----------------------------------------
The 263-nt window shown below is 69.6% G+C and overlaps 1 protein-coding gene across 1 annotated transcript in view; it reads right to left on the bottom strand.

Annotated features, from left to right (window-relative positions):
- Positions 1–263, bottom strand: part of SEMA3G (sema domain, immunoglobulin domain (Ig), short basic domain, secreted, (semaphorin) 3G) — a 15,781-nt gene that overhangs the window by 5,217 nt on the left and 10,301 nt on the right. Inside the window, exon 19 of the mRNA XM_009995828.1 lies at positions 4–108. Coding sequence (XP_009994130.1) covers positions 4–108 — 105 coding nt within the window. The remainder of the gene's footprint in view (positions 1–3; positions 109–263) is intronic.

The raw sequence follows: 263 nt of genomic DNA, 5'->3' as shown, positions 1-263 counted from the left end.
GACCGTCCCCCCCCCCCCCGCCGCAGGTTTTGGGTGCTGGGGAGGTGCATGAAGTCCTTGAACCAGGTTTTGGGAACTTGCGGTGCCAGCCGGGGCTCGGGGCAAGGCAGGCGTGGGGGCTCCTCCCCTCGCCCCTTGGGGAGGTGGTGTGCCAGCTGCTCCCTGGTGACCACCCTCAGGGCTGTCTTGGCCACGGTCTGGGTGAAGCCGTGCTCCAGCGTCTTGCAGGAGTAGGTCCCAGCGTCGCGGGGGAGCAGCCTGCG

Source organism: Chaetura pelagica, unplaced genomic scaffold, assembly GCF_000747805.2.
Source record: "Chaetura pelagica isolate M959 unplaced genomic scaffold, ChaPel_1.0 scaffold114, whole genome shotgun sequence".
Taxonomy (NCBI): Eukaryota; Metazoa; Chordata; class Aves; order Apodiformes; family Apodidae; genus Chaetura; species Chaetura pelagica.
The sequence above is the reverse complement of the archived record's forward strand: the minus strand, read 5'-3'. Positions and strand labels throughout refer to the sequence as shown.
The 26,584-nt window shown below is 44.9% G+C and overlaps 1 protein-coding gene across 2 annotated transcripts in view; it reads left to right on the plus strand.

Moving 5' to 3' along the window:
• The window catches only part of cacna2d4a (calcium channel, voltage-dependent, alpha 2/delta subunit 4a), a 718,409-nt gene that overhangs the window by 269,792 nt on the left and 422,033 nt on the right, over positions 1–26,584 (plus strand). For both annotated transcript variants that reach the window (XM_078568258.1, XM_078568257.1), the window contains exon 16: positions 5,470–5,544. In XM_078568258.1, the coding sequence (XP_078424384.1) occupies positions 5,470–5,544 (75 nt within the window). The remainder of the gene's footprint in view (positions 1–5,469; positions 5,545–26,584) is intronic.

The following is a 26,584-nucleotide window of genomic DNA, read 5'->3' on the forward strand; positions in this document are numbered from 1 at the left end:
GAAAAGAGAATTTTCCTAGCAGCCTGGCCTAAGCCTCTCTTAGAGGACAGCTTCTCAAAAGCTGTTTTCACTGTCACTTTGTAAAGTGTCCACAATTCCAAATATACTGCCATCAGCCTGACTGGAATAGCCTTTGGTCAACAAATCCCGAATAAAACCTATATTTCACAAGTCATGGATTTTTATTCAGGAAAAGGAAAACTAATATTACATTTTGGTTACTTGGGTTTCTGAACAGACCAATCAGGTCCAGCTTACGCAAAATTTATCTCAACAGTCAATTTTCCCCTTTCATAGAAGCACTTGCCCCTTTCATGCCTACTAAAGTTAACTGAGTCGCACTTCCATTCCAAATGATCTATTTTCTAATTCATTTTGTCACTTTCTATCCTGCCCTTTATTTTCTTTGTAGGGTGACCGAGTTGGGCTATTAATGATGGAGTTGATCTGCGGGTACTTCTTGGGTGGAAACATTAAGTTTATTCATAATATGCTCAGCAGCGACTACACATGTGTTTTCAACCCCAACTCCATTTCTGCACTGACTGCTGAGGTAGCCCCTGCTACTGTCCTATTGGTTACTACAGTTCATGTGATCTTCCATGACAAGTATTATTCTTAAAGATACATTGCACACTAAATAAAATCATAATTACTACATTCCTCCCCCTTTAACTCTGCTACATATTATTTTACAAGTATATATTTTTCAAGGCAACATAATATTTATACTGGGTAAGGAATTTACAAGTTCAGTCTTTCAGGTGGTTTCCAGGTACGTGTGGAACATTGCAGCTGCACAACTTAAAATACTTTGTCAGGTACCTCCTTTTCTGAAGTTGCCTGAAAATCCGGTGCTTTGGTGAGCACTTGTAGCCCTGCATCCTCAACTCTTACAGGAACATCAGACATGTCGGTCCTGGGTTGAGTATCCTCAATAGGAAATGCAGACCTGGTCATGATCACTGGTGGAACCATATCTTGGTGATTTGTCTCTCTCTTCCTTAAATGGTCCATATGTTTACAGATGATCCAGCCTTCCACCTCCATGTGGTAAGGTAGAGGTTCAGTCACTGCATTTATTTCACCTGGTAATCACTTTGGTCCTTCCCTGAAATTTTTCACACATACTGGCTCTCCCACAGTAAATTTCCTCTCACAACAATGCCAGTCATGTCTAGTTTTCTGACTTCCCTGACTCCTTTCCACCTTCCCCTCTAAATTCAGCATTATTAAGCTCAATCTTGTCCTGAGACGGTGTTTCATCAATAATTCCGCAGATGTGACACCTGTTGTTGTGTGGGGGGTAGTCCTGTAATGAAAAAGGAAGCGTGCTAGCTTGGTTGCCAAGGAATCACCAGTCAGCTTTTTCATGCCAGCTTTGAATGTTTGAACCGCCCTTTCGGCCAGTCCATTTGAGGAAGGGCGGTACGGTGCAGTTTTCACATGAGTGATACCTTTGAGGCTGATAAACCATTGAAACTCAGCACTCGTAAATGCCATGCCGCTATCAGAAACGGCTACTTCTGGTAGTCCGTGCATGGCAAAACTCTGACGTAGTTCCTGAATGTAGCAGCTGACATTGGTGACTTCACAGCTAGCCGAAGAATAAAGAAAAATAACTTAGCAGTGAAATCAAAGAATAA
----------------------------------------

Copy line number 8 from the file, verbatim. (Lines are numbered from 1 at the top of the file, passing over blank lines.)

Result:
Taxonomy (NCBI): Eukaryota; Metazoa; Chordata; class Aves; order Apodiformes; family Apodidae; genus Chaetura; species Chaetura pelagica.